Studies on the function of initiation factor 1 (IF 1) in the formation of 30 S initiation complexes have been carried out. IF 1 appears to prevent the dissociation of initiation factor 2 (IF 2) from the 30 S initiation complex. The factor has no effect on either the initial binding of IF 2 nor does it increase the amount of IF 2 dependent fMet tRNA and GTP bound to the 30 S subunit. Bound fMet tRNA remains stable to sucrose gradient centrifugation even in the absence of IF 1. It is postulated that the presence of IF 2 on the 30 S complex is necessary so that at the time of junction with the 50 S subunit to form a 70 S complex, the 70 S dependent GTPase activity of IF 2 can hydrolyze GTP. This hydrolysis provides a means by which GTP can be removed to facilitate formation of a 70 S initiation complex active in peptidyl transfer. In support of this postulate, it was observed that 30 S initiation complexes formed in the absence of IF 1 could be depleted of their complement of GTP and IF 2. Such depleted initiation complexes were still able to accept 50 S subunits to form 70 S complexes which could still donate fMet tRNA into peptide linkages. These results indicate that 30 S complexes lacking GTP do not require IF 2 for formation of active 70 S complexes. IF 1, which is required to prevent dissociation of IF 2 from the 30 S initiation complex, is also required for release of IF 2 from ribosomes following 70 S initiation complex formation. The mechanism of the release of IF 2 has been studied in greater detail. Evidence is presented which rules out the presence of a stable IF 2 GDP complex on the surface of the 70 S ribosome following GTP hydrolysis and of any exchange reactions between IF 1 and guanine nucleotides necessary for effecting the release of IF 2. IF 2 remains on the 70 S initiation complexes after release of guanine nucleotides and can be liberated solely by addition of IF 1.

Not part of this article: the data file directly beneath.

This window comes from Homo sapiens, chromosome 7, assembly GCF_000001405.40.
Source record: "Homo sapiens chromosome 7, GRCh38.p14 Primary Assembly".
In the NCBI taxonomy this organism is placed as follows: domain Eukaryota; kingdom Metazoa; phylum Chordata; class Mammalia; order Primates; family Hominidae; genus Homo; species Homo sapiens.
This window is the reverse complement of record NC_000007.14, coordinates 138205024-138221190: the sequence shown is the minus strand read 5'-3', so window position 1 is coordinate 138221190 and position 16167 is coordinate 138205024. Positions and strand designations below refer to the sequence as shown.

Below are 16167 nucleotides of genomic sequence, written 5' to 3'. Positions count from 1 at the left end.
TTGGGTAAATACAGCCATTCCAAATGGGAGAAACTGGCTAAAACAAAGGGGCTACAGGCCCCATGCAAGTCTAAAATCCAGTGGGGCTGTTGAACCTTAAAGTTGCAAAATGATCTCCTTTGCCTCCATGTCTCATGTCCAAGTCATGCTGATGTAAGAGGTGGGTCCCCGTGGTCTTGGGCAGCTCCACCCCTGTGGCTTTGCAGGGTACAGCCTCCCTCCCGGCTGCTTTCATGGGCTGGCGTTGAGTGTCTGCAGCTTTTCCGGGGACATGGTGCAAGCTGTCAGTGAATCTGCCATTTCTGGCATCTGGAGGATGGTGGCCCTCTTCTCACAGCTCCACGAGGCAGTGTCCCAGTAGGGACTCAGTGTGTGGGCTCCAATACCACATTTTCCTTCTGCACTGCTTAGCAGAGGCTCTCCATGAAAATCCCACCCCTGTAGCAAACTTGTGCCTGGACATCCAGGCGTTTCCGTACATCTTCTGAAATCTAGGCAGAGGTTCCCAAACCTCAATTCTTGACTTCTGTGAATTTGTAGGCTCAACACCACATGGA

|Original language||English (US)|
|Number of pages||6|
|Journal||Journal of Biological Chemistry|
|Publication status||Published - Jan 1 1977|
ASJC Scopus subject areas
- Molecular Biology
- Cell Biology